I would like to know if it is possible to copy/move files to a destination based on the origin name.

Basically, I have a /mail folder, which has several subfolders such as cur and new etc. I then have an extracted backup in /mail/home/username that is a duplicate. mv -f will not work, as I do not have permission to overwrite the directories, but only the files within.

I get errors such as mv: cannot overwrite directory `/home/username/mail/username.com'

What I want to do is for each file in the directory username.com, move it to the folder of the same name in /mail. There could be any number of folders in place of username.com, with seperate sub sirectories of their own.

What is the best way to do this?

I have to do it this way as due to circumstances I only have access to my host with ftp and bash via php.

edit: clarification

I think I need to clarify what happened. I am on a shared host, and apparently do not have write access to the directories themselves. At least the main ones such as mail and public_html. I made a backup of ~/mail with tar, but when trying to extract it extracted to ~/mail/home/mail etc, as I forgot about the full path. Now, I cannot simply untar because the path is wrong, and I cannot mv -f because I only have write access to files, not directories.


For copying, you should consider using cpio in 'pass' mode (-p):

cd /mail; find . -type f | cpio -pvdmB /home/username/mail

The -v is for verbose; -d creates directories as necessary; -m preserves the modification times on the files; -B means use a larger block size, and may be irrelevant here (it used to make a difference when messing with tape devices). Omitted from this list is the -u flag that does unconditional copying, overwriting pre-existing files in target area. The cd command ensures that the path names are correct; if you just did:

find /mail -type f | cpio -pvdmB /home/username

you would achieve the same result, but only by coincidence - because the sub-directory under /home/username was the same as the absolute pathname of the original. If you needed to do:

find /var/spool/mail -type f | cpio -pvdmB /home/username/mail

then the copied files would be found under /home/username/mail/var/spool/mail, which is unlikely to be what you had in mind.

You can achieve a similar effect with (GNU) tar:

(cd /mail; tar -cf - . ) | (cd /home/username/mail; tar -xf - )

This copies directories, not just files. To do that, you need GNU-only facilities:

(cd /mail; find . -type f | tar -cf - -F - ) | (cd /home/username/mail; tar -xf - )

The first solo dash means 'write to stdout'; the second means 'read from stdin'; the '-F' option means 'read the file names to copy from the named file'.


I'm not entirely clear on what it is that you want to do, but you could try the following:

for file in /mail/*; do
    mv -f $file /home/username/mail/$(basename $file)

This will move every file and subdirectory in /mail from there into /home/username/mail.

  • I think that is the reverse of what I want to do? I extracted a mail archive into the mail folder, but it made a subdirectory under mail which I can now not restore, because I cannot overwrite the original directories
    – user1253538
    Dec 12 '08 at 16:29

Is using tar an option? You could tar up the directory, and extract it under /mail/ (for I am assuming that is what you want roughly) with tar overwriting existing files and directories.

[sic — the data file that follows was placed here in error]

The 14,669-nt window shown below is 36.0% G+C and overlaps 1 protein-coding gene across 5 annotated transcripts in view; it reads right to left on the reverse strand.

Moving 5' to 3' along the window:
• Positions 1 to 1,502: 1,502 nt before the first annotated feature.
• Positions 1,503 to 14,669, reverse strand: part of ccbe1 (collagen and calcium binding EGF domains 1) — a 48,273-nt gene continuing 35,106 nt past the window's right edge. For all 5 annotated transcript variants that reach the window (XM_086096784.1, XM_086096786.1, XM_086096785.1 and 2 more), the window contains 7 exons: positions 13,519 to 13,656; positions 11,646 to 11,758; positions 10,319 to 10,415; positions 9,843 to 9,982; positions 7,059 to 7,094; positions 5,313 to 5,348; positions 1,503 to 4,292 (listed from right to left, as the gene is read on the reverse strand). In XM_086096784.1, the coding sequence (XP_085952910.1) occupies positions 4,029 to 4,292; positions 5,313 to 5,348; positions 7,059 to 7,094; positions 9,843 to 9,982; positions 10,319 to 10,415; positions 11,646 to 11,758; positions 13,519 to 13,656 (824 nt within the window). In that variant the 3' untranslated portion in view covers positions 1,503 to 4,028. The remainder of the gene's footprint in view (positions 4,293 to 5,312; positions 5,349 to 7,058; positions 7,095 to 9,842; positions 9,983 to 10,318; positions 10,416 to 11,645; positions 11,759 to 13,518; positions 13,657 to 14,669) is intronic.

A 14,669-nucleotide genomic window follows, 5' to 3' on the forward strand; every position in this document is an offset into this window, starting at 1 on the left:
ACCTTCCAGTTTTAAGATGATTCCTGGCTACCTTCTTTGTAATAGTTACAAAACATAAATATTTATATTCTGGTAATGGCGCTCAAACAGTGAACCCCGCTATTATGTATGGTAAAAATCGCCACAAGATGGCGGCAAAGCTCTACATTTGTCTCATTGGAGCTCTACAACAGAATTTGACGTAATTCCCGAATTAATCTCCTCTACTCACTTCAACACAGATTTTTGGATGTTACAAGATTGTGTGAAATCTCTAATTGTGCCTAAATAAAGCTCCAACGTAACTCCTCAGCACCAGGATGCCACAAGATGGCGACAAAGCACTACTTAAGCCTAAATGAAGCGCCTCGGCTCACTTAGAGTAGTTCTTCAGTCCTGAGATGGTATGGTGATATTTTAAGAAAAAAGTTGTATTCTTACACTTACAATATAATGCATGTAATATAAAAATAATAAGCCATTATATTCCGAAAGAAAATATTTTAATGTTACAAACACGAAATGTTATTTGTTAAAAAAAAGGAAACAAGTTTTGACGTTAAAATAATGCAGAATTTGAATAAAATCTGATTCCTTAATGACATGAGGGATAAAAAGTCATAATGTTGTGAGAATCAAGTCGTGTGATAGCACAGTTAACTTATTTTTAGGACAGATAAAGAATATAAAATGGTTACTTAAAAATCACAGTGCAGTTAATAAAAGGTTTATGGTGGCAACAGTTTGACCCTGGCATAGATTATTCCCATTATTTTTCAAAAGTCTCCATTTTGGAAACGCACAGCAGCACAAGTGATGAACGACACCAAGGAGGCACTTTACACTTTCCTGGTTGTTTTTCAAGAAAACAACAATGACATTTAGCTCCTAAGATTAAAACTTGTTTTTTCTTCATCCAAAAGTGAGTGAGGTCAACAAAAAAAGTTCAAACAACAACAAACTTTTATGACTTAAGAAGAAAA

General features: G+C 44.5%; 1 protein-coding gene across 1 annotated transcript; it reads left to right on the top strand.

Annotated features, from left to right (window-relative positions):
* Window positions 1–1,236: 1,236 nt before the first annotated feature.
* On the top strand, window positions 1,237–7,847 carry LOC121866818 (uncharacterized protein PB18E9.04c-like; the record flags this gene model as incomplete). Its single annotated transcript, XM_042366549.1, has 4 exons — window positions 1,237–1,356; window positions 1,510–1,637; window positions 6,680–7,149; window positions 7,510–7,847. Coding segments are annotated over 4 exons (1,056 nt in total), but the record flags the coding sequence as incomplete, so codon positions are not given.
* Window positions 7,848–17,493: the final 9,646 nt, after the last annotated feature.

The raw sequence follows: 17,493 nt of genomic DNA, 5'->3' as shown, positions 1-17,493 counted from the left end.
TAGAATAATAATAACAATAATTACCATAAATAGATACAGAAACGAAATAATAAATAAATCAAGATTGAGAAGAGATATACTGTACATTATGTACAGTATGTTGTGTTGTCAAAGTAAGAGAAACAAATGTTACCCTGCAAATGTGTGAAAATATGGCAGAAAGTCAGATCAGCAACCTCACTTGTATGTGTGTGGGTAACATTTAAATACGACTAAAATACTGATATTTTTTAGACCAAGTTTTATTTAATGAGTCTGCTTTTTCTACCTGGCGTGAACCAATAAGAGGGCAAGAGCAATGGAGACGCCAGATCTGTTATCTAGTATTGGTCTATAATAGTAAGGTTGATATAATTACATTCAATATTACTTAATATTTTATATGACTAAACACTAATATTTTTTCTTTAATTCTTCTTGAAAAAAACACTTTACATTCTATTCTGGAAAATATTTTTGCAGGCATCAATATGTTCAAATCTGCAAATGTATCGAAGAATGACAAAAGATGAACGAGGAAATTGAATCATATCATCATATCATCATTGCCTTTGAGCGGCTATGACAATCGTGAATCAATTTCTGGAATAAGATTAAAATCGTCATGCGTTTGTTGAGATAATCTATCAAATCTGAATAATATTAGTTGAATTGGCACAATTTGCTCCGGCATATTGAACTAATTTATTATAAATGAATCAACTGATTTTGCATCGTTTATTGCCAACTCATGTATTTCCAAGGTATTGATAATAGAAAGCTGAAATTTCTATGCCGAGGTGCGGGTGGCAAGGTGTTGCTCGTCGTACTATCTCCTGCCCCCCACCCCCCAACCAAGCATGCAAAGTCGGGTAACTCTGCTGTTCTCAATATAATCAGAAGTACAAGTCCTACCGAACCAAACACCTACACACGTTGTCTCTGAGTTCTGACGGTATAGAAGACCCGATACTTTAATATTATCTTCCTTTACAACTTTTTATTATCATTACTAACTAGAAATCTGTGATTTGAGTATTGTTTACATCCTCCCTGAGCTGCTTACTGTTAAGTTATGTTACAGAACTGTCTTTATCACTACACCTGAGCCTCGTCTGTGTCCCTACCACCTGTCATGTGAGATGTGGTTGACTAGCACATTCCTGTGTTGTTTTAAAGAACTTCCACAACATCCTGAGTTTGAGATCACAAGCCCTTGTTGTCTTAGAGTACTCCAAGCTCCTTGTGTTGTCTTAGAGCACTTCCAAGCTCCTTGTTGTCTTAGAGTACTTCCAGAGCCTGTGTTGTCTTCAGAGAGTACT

• That is what I tried, the problem is I can only overwrite files, not directories
    – user1253538
    Dec 12 '08 at 16:44

I'm a bit confused about what it is exactly that you want to do. But you should be able to use the approach of Adam's solution and redirect the errors to a file.

for file in /mail/*; do
    mv -f $file /home/username/mail/$(basename $file) 2> /tmp/mailbackup.username.errors

DIrectories will not be overwritten and you can check the file so that it only contaions errors you anticipate.

  • The problem is that I can not overwrite directories, only files, and my mail archive is currently in a subdirectoy of mail. restoring it seems impossible using normal tools.
    – user1253538
    Dec 12 '08 at 16:45
  • Yes, but I think if you try something like what I suggest you'll get all the files moved and any error messages from npt being able to overwrite directories will be redirected to the log file.
    – PEZ
    Dec 13 '08 at 7:35

Can you untar it again? The -P option to tar will not strip leading "/", so the absolute pathnames will be respected. From your edit, it sounds like this'll fix it.

  • I tried that, it gives the error: tar: /home/username/mail: Not found in archive after trying with tar xzvfP ~/new/moremail.tgz ~/mail
    – user1253538
    Dec 12 '08 at 17:16
  • Er, that means you only want the item "~/mail" in the archive to be extracted. Dec 12 '08 at 18:10
  • I used -P in the root directory, and /mail is also in the root directory. It just extracted the folder /home/username/mail, I cannot get it to extract just the mail folder..
    – user1253538
    Dec 15 '08 at 9:57

Even with your clarification I'm still having a problem understanding exactly what you're doing. However, any chance you can use rsync? The src and dest hosts can be the same host for rsync. As I recall, you can tell rsync to only update files that already exist in the destination area (--existing) and also to ignore directory changes (--omit-dir-times).

Again, I'm not quite understanding your needs here, but rsync is very flexible in backing up files and directories.

Good luck.

  • Aah, I see you only have access to ftp and bash. Well, nevermind I guess.
    – shank
    Dec 12 '08 at 17:06

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